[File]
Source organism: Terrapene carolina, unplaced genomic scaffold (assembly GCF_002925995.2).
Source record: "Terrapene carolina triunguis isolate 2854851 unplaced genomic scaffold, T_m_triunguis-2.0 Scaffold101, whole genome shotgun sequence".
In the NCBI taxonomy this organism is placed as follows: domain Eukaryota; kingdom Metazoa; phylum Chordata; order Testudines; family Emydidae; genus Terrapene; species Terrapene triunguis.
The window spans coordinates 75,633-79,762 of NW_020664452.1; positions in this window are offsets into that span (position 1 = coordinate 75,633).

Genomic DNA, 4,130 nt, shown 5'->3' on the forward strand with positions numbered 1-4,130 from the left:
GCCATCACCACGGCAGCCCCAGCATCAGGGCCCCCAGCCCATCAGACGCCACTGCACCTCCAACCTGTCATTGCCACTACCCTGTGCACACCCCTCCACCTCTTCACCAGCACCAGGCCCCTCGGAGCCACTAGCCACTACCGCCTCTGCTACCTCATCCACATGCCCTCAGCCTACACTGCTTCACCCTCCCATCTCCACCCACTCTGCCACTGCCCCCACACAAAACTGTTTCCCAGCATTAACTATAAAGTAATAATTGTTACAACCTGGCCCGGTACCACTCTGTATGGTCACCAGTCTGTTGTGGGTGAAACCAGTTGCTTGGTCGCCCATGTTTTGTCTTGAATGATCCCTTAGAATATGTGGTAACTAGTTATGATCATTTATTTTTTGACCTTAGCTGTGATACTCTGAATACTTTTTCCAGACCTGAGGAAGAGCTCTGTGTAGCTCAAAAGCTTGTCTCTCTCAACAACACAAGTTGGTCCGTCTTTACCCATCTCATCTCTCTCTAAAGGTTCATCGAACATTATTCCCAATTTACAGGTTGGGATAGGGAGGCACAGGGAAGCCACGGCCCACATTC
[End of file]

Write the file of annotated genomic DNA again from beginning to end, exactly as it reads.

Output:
Source organism: Terrapene carolina, unplaced genomic scaffold (assembly GCF_002925995.2).
Source record: "Terrapene carolina triunguis isolate 2854851 unplaced genomic scaffold, T_m_triunguis-2.0 Scaffold101, whole genome shotgun sequence".
In the NCBI taxonomy this organism is placed as follows: domain Eukaryota; kingdom Metazoa; phylum Chordata; order Testudines; family Emydidae; genus Terrapene; species Terrapene triunguis.
The window spans coordinates 75,633-79,762 of NW_020664452.1; positions in this window are offsets into that span (position 1 = coordinate 75,633).

Genomic DNA, 4,130 nt, shown 5'->3' on the forward strand with positions numbered 1-4,130 from the left:
GCCATCACCACGGCAGCCCCAGCATCAGGGCCCCCAGCCCATCAGACGCCACTGCACCTCCAACCTGTCATTGCCACTACCCTGTGCACACCCCTCCACCTCTTCACCAGCACCAGGCCCCTCGGAGCCACTAGCCACTACCGCCTCTGCTACCTCATCCACATGCCCTCAGCCTACACTGCTTCACCCTCCCATCTCCACCCACTCTGCCACTGCCCCCACACAAAACTGTTTCCCAGCATTAACTATAAAGTAATAATTGTTACAACCTGGCCCGGTACCACTCTGTATGGTCACCAGTCTGTTGTGGGTGAAACCAGTTGCTTGGTCGCCCATGTTTTGTCTTGAATGATCCCTTAGAATATGTGGTAACTAGTTATGATCATTTATTTTTTGACCTTAGCTGTGATACTCTGAATACTTTTTCCAGACCTGAGGAAGAGCTCTGTGTAGCTCAAAAGCTTGTCTCTCTCAACAACACAAGTTGGTCCGTCTTTACCCATCTCATCTCTCTCTAAAGGTTCATCGAACATTATTCCCAATTTACAGGTTGGGATAGGGAGGCACAGGGAAGCCACGGCCCACATTC